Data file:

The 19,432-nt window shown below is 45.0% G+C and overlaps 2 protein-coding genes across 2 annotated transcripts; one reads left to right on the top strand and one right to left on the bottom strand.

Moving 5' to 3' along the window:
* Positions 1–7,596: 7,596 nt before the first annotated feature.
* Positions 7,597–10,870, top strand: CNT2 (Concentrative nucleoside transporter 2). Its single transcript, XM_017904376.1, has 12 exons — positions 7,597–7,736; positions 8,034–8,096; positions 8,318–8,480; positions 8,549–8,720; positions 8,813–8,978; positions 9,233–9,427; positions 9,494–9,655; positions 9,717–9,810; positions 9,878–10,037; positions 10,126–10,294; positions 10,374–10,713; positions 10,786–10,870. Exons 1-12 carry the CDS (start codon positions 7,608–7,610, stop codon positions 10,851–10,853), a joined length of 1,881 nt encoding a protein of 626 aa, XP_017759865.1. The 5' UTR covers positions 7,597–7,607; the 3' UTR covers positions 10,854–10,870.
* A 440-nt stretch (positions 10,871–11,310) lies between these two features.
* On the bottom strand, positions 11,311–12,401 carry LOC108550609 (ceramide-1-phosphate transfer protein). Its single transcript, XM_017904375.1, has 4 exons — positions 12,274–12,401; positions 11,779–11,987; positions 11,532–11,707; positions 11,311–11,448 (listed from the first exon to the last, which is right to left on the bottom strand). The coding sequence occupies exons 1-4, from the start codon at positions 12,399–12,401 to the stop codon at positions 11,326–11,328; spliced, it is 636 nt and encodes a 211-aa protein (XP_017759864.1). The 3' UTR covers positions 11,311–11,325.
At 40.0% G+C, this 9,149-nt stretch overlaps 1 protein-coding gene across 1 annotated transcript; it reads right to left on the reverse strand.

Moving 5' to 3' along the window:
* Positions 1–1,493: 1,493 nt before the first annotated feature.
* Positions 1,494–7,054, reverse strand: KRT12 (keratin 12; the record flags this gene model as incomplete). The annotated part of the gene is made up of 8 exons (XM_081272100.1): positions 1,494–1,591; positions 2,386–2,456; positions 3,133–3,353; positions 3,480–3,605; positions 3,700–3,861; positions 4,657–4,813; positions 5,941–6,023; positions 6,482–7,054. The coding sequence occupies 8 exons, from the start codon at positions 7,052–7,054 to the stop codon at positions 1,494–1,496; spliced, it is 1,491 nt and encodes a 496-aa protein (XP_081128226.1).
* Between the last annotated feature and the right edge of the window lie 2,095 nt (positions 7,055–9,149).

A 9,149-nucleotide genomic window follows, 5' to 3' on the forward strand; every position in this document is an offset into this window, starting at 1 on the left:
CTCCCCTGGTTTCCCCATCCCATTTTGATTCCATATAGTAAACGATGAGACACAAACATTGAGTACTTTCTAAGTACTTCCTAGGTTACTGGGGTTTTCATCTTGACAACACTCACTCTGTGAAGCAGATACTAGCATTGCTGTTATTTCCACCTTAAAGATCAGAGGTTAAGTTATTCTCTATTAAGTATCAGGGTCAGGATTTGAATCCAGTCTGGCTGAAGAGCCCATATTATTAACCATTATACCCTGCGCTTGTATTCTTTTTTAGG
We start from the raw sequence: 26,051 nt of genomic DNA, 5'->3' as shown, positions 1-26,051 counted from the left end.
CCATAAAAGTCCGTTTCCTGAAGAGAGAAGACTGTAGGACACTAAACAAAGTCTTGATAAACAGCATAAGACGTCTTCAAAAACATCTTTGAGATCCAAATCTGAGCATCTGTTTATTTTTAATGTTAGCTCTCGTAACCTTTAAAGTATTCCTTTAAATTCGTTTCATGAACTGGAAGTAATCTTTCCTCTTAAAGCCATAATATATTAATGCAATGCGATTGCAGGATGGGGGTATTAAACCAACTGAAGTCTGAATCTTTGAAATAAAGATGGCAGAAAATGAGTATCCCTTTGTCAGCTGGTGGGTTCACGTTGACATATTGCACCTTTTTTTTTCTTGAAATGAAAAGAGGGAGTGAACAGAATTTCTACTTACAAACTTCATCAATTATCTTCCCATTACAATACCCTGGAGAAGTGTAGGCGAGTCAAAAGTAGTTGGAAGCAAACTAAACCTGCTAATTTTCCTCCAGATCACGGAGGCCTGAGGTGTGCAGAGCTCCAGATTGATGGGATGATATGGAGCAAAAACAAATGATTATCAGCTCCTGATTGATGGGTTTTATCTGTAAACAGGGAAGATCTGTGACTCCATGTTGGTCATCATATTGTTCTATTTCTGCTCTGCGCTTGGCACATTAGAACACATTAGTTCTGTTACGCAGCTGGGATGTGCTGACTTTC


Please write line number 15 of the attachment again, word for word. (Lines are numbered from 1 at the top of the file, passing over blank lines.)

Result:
CCATAAAAGTCCGTTTCCTGAAGAGAGAAGACTGTAGGACACTAAACAAAGTCTTGATAAACAGCATAAGACGTCTTCAAAAACATCTTTGAGATCCAAATCTGAGCATCTGTTTATTTTTAATGTTAGCTCTCGTAACCTTTAAAGTATTCCTTTAAATTCGTTTCATGAACTGGAAGTAATCTTTCCTCTTAAAGCCATAATATATTAATGCAATGCGATTGCAGGATGGGGGTATTAAACCAACTGAAGTCTGAATCTTTGAAATAAAGATGGCAGAAAATGAGTATCCCTTTGTCAGCTGGTGGGTTCACGTTGACATATTGCACCTTTTTTTTTCTTGAAATGAAAAGAGGGAGTGAACAGAATTTCTACTTACAAACTTCATCAATTATCTTCCCATTACAATACCCTGGAGAAGTGTAGGCGAGTCAAAAGTAGTTGGAAGCAAACTAAACCTGCTAATTTTCCTCCAGATCACGGAGGCCTGAGGTGTGCAGAGCTCCAGATTGATGGGATGATATGGAGCAAAAACAAATGATTATCAGCTCCTGATTGATGGGTTTTATCTGTAAACAGGGAAGATCTGTGACTCCATGTTGGTCATCATATTGTTCTATTTCTGCTCTGCGCTTGGCACATTAGAACACATTAGTTCTGTTACGCAGCTGGGATGTGCTGACTTTC